Perhaps part of the reason his story resonates is that he was just a year younger than my Dad, part of that generation having to undergo National Service. While Surrey lad Bob Wyatt got his basic RAF training at Padgate, Warrington, then moved on to Weeton, near Blackpool (later switching to St Mawgan, Cornwall, where we had family links), Brian wasn’t so far off, based at Kirkham and putting in representative duties along the way. By his own admission, in an era that national servicemen became embroiled in the Korean War and the Suez crisis, he had it relatively easy, the merits of his fitness and sporting prowess recognised in high places.

There were more links, and he told me he grew up a few doors from the Victorian terrace house I shared with my better half in Leyland at the time, albeit half a century or so before. What’s more, his daughter-in-law Helen showed us around the house we now live in, by which time she’d taken over the day-to-day running of Brian Pilkington Estate Agents in the town he so loved.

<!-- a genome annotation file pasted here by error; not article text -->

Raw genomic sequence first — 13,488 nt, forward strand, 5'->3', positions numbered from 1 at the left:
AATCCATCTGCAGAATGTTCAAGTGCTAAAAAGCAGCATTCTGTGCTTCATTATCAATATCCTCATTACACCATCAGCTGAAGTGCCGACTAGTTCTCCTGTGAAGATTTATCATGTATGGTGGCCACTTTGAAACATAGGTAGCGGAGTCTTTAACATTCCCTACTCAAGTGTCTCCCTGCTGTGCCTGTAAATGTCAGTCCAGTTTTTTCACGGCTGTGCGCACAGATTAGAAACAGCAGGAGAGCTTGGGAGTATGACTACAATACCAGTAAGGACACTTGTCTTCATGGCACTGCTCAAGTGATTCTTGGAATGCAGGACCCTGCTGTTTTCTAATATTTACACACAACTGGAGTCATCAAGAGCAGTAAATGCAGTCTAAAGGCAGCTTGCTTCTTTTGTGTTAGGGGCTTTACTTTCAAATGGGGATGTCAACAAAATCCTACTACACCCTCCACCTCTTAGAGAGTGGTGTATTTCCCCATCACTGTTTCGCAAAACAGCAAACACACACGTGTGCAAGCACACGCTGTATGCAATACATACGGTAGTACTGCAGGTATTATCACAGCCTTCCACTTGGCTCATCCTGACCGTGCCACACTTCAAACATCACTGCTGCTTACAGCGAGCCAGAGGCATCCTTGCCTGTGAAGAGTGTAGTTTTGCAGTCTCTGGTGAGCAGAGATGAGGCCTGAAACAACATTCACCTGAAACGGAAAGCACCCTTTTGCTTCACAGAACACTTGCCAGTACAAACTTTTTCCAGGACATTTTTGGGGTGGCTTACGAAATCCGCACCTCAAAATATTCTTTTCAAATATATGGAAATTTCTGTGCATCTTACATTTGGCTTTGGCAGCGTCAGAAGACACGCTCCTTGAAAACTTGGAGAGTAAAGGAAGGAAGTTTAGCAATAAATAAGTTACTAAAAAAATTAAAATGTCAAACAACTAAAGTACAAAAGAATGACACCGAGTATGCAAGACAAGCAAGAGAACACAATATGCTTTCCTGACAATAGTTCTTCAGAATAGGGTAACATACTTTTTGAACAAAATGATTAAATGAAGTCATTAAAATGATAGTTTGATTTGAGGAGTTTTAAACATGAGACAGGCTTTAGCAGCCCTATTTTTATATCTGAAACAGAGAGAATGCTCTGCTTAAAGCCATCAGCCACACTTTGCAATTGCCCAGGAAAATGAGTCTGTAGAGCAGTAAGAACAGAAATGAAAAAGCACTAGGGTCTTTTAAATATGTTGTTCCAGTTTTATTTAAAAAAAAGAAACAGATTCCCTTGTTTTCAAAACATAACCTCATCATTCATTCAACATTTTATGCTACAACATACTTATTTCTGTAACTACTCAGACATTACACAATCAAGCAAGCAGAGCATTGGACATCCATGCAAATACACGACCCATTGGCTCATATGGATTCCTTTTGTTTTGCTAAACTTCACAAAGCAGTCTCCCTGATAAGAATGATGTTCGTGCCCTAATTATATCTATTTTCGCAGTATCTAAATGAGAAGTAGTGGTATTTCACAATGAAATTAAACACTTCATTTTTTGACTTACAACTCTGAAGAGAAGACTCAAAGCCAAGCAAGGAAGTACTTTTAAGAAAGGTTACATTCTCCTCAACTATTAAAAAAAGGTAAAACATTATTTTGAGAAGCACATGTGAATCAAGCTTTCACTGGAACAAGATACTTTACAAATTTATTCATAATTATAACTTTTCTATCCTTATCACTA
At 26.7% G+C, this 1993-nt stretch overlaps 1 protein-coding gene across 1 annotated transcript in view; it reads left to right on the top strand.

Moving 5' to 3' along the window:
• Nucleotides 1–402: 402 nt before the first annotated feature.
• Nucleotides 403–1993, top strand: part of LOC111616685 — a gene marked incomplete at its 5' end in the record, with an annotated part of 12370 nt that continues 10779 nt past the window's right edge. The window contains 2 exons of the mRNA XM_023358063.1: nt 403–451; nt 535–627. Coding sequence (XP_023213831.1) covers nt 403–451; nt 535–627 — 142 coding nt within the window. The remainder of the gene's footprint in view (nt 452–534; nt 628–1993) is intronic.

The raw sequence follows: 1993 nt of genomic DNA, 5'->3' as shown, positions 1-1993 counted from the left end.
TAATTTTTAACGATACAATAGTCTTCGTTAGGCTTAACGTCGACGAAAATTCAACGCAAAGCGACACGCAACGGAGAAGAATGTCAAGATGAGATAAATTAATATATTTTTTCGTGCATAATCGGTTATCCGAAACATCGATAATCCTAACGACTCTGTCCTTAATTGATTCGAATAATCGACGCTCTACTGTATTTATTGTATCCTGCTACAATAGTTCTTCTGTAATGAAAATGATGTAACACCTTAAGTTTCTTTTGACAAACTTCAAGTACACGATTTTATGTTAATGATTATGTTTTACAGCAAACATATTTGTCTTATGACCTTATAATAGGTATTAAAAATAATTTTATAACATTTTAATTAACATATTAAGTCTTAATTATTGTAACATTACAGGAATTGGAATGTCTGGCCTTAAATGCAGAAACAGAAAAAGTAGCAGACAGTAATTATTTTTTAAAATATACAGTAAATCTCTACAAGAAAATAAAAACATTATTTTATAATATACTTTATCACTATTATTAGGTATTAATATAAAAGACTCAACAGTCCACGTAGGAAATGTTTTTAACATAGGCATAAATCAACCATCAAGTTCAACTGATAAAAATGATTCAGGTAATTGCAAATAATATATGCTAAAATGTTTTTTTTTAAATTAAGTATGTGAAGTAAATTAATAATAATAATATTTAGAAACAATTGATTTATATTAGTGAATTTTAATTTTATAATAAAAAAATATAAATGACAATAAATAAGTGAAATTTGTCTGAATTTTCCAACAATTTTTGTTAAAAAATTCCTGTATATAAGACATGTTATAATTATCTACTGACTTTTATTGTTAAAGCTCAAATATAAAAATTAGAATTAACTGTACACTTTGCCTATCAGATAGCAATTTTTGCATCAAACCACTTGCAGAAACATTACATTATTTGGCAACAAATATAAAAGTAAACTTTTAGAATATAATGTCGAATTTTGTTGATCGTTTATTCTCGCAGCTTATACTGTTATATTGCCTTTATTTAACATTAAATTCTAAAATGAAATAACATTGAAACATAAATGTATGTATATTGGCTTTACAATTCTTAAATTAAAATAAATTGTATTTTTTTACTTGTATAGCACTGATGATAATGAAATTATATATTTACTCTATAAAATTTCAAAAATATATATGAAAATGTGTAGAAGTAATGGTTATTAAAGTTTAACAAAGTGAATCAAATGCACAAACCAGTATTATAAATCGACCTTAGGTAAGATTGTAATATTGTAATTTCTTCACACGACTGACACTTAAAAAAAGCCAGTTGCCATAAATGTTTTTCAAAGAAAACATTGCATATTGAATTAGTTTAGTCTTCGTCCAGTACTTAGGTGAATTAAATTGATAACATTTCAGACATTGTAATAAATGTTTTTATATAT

He wasn’t the first in his family to shine at football, telling me his Dad, William, played for PNE in the late 1920s, that team also featuring Scottish international Alex James. Brian was an apprentice at Leyland Motors and played for the works team in the Lancashire Combination when he signed for Burnley in 1951, for a £10 fee. He carried on as a coach-painter at first, becoming a first-team regular in the 1953/54 season before his call-up. He went on to make around 350 appearances for Harry Potts’ team, scoring 77 goals, missing just one of 60 matches in the year the Clarets won that 1959/60 league title, scoring 11 goals. Not a bad return for a fella earning £20 a week at the time.

That season they won the title – their first in 39 years – by a point over Wolverhampton Wanderers, it was a Pilky strike at Birmingham City that took the championship to the final game, 66,000 at Maine Road on that last day as he put the hosts ahead, his fourth-minute cross turned into the net by City legend Bert Trautmann. The Burnley Express match report recalled, “It came from the eighth throw-in (that in itself being an indication of the liveliness of the ball as against the subdued skill of the players). Elder and Robson pushed it on and Pilkington cut in along near the bye-line, hit a low centre across the face of the goal, the ball appearing to touch Trautmann, who had moved too near the post, and it finished inside the net by the far upright.”

Match Report: The Burnley Express take on the game that settled the 1959/60 league title

Match Report: The Burnley Express take on the game that settled the 1959/60 league title